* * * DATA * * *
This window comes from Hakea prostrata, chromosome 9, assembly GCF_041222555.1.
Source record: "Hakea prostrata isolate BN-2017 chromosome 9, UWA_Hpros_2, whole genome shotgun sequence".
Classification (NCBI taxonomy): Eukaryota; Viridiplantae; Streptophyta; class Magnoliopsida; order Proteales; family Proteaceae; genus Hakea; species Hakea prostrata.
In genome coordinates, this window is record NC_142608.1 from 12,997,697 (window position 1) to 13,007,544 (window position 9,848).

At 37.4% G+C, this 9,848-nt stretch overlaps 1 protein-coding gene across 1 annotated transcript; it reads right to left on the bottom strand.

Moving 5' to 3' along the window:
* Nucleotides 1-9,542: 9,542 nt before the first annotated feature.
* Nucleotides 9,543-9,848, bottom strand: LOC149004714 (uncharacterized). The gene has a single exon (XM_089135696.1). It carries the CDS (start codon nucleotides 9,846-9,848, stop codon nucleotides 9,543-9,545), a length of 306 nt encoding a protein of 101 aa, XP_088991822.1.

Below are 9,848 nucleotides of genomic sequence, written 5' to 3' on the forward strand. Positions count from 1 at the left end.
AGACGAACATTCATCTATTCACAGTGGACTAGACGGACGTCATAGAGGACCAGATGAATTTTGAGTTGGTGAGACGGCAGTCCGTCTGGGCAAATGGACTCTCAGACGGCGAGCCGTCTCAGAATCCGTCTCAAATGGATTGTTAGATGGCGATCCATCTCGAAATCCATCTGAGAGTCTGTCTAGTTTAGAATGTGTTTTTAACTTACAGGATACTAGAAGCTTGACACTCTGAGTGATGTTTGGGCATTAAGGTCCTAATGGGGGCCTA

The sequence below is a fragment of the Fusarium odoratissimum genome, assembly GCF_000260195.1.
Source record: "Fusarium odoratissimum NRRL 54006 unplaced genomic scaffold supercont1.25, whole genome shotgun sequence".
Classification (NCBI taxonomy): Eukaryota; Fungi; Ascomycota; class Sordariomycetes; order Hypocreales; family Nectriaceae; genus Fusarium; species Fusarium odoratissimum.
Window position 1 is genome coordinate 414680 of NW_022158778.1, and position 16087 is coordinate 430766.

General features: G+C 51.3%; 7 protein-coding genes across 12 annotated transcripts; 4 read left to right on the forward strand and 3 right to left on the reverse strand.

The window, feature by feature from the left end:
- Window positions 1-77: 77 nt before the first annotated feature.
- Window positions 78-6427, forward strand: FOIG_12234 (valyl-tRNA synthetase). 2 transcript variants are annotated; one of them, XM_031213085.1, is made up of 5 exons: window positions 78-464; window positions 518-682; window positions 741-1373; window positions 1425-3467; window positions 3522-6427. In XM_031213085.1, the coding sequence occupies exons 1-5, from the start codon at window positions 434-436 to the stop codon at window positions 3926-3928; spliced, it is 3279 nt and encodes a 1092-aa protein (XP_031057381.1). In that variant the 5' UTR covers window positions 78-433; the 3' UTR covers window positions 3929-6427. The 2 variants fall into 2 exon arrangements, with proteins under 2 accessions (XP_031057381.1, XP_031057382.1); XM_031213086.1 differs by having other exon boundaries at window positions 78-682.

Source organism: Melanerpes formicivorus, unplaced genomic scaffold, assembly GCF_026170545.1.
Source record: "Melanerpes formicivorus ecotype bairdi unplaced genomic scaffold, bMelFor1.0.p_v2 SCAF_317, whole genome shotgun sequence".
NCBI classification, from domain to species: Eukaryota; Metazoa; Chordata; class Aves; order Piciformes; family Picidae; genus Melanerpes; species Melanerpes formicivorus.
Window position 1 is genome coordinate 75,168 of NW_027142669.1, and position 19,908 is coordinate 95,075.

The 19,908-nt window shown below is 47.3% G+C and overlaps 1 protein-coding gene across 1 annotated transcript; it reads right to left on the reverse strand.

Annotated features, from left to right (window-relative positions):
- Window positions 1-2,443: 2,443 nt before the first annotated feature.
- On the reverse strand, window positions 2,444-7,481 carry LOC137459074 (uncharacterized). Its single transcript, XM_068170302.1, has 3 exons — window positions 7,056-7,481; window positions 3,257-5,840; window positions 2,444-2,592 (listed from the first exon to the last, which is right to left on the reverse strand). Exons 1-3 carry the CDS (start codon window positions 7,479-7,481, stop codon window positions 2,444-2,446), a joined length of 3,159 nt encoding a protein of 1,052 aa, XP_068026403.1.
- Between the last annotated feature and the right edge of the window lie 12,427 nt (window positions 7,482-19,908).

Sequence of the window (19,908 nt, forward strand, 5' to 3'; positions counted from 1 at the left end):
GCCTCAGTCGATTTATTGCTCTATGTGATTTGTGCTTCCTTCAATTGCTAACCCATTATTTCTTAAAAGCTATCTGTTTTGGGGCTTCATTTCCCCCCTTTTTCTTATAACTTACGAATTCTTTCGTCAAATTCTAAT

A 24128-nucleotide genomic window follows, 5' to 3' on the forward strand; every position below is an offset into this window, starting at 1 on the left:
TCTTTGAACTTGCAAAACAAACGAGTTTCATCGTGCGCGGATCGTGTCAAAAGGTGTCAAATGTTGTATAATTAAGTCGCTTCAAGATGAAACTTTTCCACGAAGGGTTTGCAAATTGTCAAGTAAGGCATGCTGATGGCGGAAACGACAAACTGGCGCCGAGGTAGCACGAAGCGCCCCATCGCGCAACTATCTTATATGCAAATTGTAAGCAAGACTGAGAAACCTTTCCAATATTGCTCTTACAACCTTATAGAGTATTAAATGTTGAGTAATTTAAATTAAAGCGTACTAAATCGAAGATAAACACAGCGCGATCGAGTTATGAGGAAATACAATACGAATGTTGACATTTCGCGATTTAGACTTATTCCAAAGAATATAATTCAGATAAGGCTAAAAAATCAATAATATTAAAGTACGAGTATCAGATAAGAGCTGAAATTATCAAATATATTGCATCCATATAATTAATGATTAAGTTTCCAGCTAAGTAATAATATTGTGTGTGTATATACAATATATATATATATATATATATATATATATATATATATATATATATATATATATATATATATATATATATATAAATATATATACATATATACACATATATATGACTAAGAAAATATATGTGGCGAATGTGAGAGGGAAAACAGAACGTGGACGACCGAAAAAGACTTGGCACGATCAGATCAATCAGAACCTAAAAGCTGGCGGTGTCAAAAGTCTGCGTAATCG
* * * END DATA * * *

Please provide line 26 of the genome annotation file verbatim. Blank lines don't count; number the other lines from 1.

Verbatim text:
- On the reverse strand, window positions 2,444-7,481 carry LOC137459074 (uncharacterized). Its single transcript, XM_068170302.1, has 3 exons — window positions 7,056-7,481; window positions 3,257-5,840; window positions 2,444-2,592 (listed from the first exon to the last, which is right to left on the reverse strand). Exons 1-3 carry the CDS (start codon window positions 7,479-7,481, stop codon window positions 2,444-2,446), a joined length of 3,159 nt encoding a protein of 1,052 aa, XP_068026403.1.